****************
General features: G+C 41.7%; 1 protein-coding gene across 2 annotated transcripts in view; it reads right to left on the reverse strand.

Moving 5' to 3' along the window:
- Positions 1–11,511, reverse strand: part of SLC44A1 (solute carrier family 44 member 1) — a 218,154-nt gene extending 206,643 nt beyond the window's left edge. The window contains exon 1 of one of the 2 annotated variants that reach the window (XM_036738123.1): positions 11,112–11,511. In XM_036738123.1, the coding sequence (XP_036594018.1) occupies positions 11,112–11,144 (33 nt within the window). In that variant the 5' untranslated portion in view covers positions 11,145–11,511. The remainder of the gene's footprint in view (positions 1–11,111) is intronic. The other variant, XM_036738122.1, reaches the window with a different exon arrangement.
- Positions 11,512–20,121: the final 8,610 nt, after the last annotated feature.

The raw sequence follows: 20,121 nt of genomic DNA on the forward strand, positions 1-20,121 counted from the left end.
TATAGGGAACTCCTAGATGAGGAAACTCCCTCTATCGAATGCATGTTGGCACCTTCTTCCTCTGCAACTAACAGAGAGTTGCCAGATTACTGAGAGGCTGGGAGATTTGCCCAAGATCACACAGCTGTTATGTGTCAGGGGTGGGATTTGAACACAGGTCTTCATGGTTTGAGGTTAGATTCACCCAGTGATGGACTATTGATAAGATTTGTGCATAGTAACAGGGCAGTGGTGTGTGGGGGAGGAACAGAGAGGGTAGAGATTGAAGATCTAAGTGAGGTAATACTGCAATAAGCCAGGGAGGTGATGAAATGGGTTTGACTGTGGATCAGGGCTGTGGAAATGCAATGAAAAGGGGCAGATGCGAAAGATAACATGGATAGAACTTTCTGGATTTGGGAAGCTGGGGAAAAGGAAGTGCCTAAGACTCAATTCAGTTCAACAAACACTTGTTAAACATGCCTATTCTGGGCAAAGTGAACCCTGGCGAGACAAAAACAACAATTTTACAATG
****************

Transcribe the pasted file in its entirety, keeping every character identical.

General features: G+C 41.7%; 1 protein-coding gene across 2 annotated transcripts in view; it reads right to left on the reverse strand.

Moving 5' to 3' along the window:
- Positions 1–11,511, reverse strand: part of SLC44A1 (solute carrier family 44 member 1) — a 218,154-nt gene extending 206,643 nt beyond the window's left edge. The window contains exon 1 of one of the 2 annotated variants that reach the window (XM_036738123.1): positions 11,112–11,511. In XM_036738123.1, the coding sequence (XP_036594018.1) occupies positions 11,112–11,144 (33 nt within the window). In that variant the 5' untranslated portion in view covers positions 11,145–11,511. The remainder of the gene's footprint in view (positions 1–11,111) is intronic. The other variant, XM_036738122.1, reaches the window with a different exon arrangement.
- Positions 11,512–20,121: the final 8,610 nt, after the last annotated feature.

The raw sequence follows: 20,121 nt of genomic DNA on the forward strand, positions 1-20,121 counted from the left end.
TATAGGGAACTCCTAGATGAGGAAACTCCCTCTATCGAATGCATGTTGGCACCTTCTTCCTCTGCAACTAACAGAGAGTTGCCAGATTACTGAGAGGCTGGGAGATTTGCCCAAGATCACACAGCTGTTATGTGTCAGGGGTGGGATTTGAACACAGGTCTTCATGGTTTGAGGTTAGATTCACCCAGTGATGGACTATTGATAAGATTTGTGCATAGTAACAGGGCAGTGGTGTGTGGGGGAGGAACAGAGAGGGTAGAGATTGAAGATCTAAGTGAGGTAATACTGCAATAAGCCAGGGAGGTGATGAAATGGGTTTGACTGTGGATCAGGGCTGTGGAAATGCAATGAAAAGGGGCAGATGCGAAAGATAACATGGATAGAACTTTCTGGATTTGGGAAGCTGGGGAAAAGGAAGTGCCTAAGACTCAATTCAGTTCAACAAACACTTGTTAAACATGCCTATTCTGGGCAAAGTGAACCCTGGCGAGACAAAAACAACAATTTTACAATG